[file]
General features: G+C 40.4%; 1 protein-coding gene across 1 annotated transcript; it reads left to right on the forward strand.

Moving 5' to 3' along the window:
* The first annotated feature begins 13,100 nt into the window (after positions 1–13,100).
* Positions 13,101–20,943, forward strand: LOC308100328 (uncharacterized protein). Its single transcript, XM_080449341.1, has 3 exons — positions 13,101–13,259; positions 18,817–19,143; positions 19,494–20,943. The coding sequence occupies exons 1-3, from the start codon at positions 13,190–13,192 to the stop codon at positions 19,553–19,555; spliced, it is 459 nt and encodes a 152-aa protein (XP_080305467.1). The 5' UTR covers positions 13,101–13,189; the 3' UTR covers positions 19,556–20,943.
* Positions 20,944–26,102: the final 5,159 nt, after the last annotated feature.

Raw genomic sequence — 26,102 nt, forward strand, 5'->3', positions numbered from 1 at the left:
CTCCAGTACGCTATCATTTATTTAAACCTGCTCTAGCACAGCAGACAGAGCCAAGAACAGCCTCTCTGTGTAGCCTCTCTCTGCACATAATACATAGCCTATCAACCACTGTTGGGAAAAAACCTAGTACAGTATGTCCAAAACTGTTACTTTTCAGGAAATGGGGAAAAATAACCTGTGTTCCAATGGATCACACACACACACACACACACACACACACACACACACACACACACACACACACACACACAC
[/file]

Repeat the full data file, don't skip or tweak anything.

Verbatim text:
General features: G+C 40.4%; 1 protein-coding gene across 1 annotated transcript; it reads left to right on the forward strand.

Moving 5' to 3' along the window:
* The first annotated feature begins 13,100 nt into the window (after positions 1–13,100).
* Positions 13,101–20,943, forward strand: LOC308100328 (uncharacterized protein). Its single transcript, XM_080449341.1, has 3 exons — positions 13,101–13,259; positions 18,817–19,143; positions 19,494–20,943. The coding sequence occupies exons 1-3, from the start codon at positions 13,190–13,192 to the stop codon at positions 19,553–19,555; spliced, it is 459 nt and encodes a 152-aa protein (XP_080305467.1). The 5' UTR covers positions 13,101–13,189; the 3' UTR covers positions 19,556–20,943.
* Positions 20,944–26,102: the final 5,159 nt, after the last annotated feature.

Raw genomic sequence — 26,102 nt, forward strand, 5'->3', positions numbered from 1 at the left:
CTCCAGTACGCTATCATTTATTTAAACCTGCTCTAGCACAGCAGACAGAGCCAAGAACAGCCTCTCTGTGTAGCCTCTCTCTGCACATAATACATAGCCTATCAACCACTGTTGGGAAAAAACCTAGTACAGTATGTCCAAAACTGTTACTTTTCAGGAAATGGGGAAAAATAACCTGTGTTCCAATGGATCACACACACACACACACACACACACACACACACACACACACACACACACACACACACACAC